Around the Practice: Management of Adult with Attention Deficit/Hyperactivity Disorder (ADHD) - Episode 20
Stephen Faraone, PhD; Theresa Cerulli, MD; Craig Chepke, MD, FAPA; and Andrew J. Cutler, MD, discuss implications of pharmacogenetic testing in ADHD.
Theresa Cerulli, MD: Something we haven’t talked about yet, because it is often misunderstood, is what do we mean by genetic testing? And I can’t tell you how many times this has come up when I’m doing a presentation, where clinicians are misunderstanding that somehow that helps you pick the right medication, or the right class of medication for patients. I want to emphasize the genetic testing that exists is simply metabolism. DNA-based evidence for how one might metabolize the medications we have available in psychiatry. And certainly, the amphetamines versus the methylphenidates. But it can’t choose the most efficacious medication. It can’t necessarily predict who truly is going to tolerate or not tolerate. It’s just a guide in thinking about how the individual patient may metabolize, faster or slower, that given drug that you’re about to prescribe. That’s it.
Andrew J. Cutler, MD: Well, that’s not entirely true. These tests are mostly geared towards pharmacokinetics, as you’re talking about. But there are some pharmacodynamic tests embedded in there. And one that helps me with ADHD, believe it or not, is COMT. COMT is catechol-O-methyltransferase. That’s the enzyme that breaks down dopamine. Most of the time, an enzyme with a mutation is less effective. This is a mutation that makes it super charged. And it will chew up dopamine, especially in the prefrontal cortex. And patients who have that mutation, I have found, sometimes do better with an amphetamine, which is a little more potent at releasing dopamine, believe it or not. Now, it is true that you can use these tests to look at pharmacokinetics. For instance, methylphenidate is metabolized by CES-1, which is genetically variable. Amphetamine is mostly metabolized by CYP2D6, which we know is genetically variable. But you’re right. In general, they’re not as good at helping us pick the exact medication, with a couple of caveats. And these tests are evolving. I’m not an apologist. I’m not- I’m just trying to be realistic about them.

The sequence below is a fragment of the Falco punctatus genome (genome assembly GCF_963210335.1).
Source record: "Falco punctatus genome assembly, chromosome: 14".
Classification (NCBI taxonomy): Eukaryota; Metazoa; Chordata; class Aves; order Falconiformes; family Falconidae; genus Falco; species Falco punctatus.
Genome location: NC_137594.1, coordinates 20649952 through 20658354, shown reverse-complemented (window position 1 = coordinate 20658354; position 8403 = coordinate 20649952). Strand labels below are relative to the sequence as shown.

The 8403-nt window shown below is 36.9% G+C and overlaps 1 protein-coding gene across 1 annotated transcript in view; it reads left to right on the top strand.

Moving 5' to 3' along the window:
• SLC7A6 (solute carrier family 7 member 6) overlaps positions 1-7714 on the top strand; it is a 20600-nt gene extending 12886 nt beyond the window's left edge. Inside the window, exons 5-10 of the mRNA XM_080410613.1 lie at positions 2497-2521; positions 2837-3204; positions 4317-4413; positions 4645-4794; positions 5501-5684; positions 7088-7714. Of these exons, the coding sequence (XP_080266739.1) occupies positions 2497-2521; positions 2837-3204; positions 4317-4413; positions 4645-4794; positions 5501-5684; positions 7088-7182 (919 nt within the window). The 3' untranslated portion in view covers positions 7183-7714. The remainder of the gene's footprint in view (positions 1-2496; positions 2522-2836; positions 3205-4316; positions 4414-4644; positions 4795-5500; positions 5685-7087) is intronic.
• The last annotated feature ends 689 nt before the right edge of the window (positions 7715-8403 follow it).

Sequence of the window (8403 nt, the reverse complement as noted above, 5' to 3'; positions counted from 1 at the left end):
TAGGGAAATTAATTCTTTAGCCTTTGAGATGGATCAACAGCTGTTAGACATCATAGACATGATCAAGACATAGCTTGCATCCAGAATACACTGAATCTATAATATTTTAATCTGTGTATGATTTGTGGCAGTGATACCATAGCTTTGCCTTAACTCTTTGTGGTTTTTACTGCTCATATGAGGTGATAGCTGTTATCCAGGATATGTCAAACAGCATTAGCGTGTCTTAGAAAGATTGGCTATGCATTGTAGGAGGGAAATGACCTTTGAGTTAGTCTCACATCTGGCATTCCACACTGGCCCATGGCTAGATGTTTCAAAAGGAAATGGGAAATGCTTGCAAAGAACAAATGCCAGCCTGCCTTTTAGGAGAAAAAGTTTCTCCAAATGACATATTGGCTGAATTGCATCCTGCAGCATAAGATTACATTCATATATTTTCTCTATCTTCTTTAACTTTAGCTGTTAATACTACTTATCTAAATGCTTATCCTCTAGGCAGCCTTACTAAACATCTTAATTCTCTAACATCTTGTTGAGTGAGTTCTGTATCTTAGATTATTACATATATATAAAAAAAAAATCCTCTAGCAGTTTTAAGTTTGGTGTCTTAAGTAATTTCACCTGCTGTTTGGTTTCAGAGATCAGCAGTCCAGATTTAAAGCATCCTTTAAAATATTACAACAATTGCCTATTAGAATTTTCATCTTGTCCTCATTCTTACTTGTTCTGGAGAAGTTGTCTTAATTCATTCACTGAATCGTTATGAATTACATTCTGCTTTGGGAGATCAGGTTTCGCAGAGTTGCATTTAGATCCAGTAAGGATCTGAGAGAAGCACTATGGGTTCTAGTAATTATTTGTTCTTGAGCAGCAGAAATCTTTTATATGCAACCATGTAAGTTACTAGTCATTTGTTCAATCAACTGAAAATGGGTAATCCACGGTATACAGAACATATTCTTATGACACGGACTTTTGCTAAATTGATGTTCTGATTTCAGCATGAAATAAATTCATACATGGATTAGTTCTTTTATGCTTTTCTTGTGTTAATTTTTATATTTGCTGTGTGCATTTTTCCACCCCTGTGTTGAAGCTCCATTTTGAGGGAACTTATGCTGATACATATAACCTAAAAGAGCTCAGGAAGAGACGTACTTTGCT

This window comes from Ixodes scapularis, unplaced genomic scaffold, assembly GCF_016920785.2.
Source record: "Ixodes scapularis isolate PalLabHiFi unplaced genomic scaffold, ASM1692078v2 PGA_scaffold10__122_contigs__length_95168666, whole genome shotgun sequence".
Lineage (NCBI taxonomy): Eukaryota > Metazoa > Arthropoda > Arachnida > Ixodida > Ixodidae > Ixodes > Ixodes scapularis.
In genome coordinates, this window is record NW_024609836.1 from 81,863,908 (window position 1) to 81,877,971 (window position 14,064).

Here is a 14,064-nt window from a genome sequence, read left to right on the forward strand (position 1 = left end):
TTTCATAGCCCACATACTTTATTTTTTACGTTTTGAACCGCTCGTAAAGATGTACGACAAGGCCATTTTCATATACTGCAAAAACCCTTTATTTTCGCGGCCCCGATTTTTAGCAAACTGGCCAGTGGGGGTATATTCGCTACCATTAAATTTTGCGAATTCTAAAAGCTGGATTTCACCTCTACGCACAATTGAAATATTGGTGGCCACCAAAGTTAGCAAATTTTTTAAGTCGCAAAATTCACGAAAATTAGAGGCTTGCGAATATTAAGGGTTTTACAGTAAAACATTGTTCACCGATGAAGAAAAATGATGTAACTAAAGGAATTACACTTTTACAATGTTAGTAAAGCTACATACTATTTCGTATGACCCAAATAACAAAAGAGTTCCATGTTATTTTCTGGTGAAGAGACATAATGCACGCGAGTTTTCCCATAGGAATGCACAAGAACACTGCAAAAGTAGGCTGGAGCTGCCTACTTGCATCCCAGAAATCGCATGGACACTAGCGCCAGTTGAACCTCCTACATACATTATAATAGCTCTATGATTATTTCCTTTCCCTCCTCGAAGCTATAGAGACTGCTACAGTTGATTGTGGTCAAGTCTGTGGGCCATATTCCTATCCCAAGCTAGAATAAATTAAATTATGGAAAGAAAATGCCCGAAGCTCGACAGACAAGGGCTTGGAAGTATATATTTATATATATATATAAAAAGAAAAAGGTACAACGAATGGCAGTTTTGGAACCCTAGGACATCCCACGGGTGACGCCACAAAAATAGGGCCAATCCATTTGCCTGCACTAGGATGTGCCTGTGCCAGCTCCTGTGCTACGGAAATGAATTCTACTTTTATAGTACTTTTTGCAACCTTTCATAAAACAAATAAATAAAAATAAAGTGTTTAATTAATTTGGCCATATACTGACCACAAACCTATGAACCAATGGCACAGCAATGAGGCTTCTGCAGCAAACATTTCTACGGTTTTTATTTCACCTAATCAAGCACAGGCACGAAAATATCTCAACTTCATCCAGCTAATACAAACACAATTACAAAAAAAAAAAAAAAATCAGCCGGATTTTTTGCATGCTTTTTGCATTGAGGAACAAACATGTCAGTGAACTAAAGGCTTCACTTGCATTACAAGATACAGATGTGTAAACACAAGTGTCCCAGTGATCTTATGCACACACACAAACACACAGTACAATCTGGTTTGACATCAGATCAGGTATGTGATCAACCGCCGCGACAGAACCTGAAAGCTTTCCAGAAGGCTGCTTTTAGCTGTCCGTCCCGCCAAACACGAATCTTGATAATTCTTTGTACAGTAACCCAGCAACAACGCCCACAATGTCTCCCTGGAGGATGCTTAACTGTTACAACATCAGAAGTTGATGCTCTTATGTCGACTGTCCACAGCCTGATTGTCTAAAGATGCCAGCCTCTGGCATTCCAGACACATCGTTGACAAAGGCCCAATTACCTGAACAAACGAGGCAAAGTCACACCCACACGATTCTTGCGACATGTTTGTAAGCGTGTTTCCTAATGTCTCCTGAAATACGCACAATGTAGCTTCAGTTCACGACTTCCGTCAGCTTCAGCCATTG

Stephen Faraone, PhD: I’ve studied this a lot in my own career of pharmacogenetics. And number one, it’s very clear from all of the professional societies that are interested in this as The American Psychiatric Association, The American Academy of Child and Adolescent Psychiatry say that pharmacogenetic testing for everybody is not warranted at this time. The associations differ on whether it’s useful in specific cases. And I would say there’s some agreement that, in certain cases, it can be very useful. Particularly difficult cases, where- being hard to figure out what medication would work well. Maybe with, for example, this patient who’s tried so many drugs, and has failed so many drugs. In some cases, pharmacogenetics will discover a genetic variant that may explain what’s happening, and guide treatment. But it’s not going to be for everybody. In fact, there have been studies showing that people that use them on all patients can sometimes go outside of guideline treatment. Because if they’re used in a either too much of an algorithmic way, because they’re not, the evidence base for them is weak, sometimes it points somebody to a medication that actually wouldn’t be a first or a second-line treatment. And that’s not a good thing.
Transcript edited for clarity